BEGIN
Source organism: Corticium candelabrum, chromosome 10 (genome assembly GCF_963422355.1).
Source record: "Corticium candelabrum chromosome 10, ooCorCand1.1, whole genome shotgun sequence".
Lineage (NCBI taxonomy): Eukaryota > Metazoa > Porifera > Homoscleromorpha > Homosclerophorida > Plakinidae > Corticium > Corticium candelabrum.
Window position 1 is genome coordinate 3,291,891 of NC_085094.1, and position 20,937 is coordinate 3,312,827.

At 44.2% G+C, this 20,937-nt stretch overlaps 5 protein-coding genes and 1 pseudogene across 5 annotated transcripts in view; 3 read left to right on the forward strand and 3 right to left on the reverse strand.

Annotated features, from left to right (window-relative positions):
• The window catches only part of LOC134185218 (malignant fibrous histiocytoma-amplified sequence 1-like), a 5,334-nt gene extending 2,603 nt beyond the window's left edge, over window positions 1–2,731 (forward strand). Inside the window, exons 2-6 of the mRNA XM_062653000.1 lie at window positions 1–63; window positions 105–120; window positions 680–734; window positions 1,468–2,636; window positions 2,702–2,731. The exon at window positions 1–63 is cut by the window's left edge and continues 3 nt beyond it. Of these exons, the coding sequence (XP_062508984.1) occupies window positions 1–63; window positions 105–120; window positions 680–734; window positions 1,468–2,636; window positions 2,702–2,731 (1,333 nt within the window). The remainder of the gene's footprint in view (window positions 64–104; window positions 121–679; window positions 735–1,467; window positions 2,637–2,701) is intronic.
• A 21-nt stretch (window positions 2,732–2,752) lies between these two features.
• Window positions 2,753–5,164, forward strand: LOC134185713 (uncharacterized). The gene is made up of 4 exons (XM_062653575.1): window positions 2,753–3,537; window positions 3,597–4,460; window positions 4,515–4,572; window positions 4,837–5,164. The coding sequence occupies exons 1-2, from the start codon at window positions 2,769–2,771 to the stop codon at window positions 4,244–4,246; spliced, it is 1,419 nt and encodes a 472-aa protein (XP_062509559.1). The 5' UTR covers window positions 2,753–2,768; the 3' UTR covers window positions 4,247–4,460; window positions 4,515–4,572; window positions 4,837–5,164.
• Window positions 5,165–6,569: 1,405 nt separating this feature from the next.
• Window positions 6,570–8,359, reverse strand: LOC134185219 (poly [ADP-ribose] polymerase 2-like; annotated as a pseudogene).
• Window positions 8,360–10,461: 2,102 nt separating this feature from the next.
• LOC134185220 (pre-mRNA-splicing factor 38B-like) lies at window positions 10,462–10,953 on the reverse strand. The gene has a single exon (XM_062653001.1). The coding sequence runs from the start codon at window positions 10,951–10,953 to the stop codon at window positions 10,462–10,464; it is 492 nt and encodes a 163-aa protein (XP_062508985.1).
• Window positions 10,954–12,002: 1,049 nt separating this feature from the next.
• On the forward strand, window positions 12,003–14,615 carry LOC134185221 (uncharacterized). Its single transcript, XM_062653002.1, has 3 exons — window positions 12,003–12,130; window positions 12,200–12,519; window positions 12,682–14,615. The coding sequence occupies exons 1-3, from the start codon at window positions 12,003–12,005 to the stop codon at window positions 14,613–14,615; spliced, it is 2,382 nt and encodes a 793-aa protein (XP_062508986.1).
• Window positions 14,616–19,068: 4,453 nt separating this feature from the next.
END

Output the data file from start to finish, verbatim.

Source organism: Corticium candelabrum, chromosome 10 (genome assembly GCF_963422355.1).
Source record: "Corticium candelabrum chromosome 10, ooCorCand1.1, whole genome shotgun sequence".
Lineage (NCBI taxonomy): Eukaryota > Metazoa > Porifera > Homoscleromorpha > Homosclerophorida > Plakinidae > Corticium > Corticium candelabrum.
Window position 1 is genome coordinate 3,291,891 of NC_085094.1, and position 20,937 is coordinate 3,312,827.

At 44.2% G+C, this 20,937-nt stretch overlaps 5 protein-coding genes and 1 pseudogene across 5 annotated transcripts in view; 3 read left to right on the forward strand and 3 right to left on the reverse strand.

Annotated features, from left to right (window-relative positions):
• The window catches only part of LOC134185218 (malignant fibrous histiocytoma-amplified sequence 1-like), a 5,334-nt gene extending 2,603 nt beyond the window's left edge, over window positions 1–2,731 (forward strand). Inside the window, exons 2-6 of the mRNA XM_062653000.1 lie at window positions 1–63; window positions 105–120; window positions 680–734; window positions 1,468–2,636; window positions 2,702–2,731. The exon at window positions 1–63 is cut by the window's left edge and continues 3 nt beyond it. Of these exons, the coding sequence (XP_062508984.1) occupies window positions 1–63; window positions 105–120; window positions 680–734; window positions 1,468–2,636; window positions 2,702–2,731 (1,333 nt within the window). The remainder of the gene's footprint in view (window positions 64–104; window positions 121–679; window positions 735–1,467; window positions 2,637–2,701) is intronic.
• A 21-nt stretch (window positions 2,732–2,752) lies between these two features.
• Window positions 2,753–5,164, forward strand: LOC134185713 (uncharacterized). The gene is made up of 4 exons (XM_062653575.1): window positions 2,753–3,537; window positions 3,597–4,460; window positions 4,515–4,572; window positions 4,837–5,164. The coding sequence occupies exons 1-2, from the start codon at window positions 2,769–2,771 to the stop codon at window positions 4,244–4,246; spliced, it is 1,419 nt and encodes a 472-aa protein (XP_062509559.1). The 5' UTR covers window positions 2,753–2,768; the 3' UTR covers window positions 4,247–4,460; window positions 4,515–4,572; window positions 4,837–5,164.
• Window positions 5,165–6,569: 1,405 nt separating this feature from the next.
• Window positions 6,570–8,359, reverse strand: LOC134185219 (poly [ADP-ribose] polymerase 2-like; annotated as a pseudogene).
• Window positions 8,360–10,461: 2,102 nt separating this feature from the next.
• LOC134185220 (pre-mRNA-splicing factor 38B-like) lies at window positions 10,462–10,953 on the reverse strand. The gene has a single exon (XM_062653001.1). The coding sequence runs from the start codon at window positions 10,951–10,953 to the stop codon at window positions 10,462–10,464; it is 492 nt and encodes a 163-aa protein (XP_062508985.1).
• Window positions 10,954–12,002: 1,049 nt separating this feature from the next.
• On the forward strand, window positions 12,003–14,615 carry LOC134185221 (uncharacterized). Its single transcript, XM_062653002.1, has 3 exons — window positions 12,003–12,130; window positions 12,200–12,519; window positions 12,682–14,615. The coding sequence occupies exons 1-3, from the start codon at window positions 12,003–12,005 to the stop codon at window positions 14,613–14,615; spliced, it is 2,382 nt and encodes a 793-aa protein (XP_062508986.1).
• Window positions 14,616–19,068: 4,453 nt separating this feature from the next.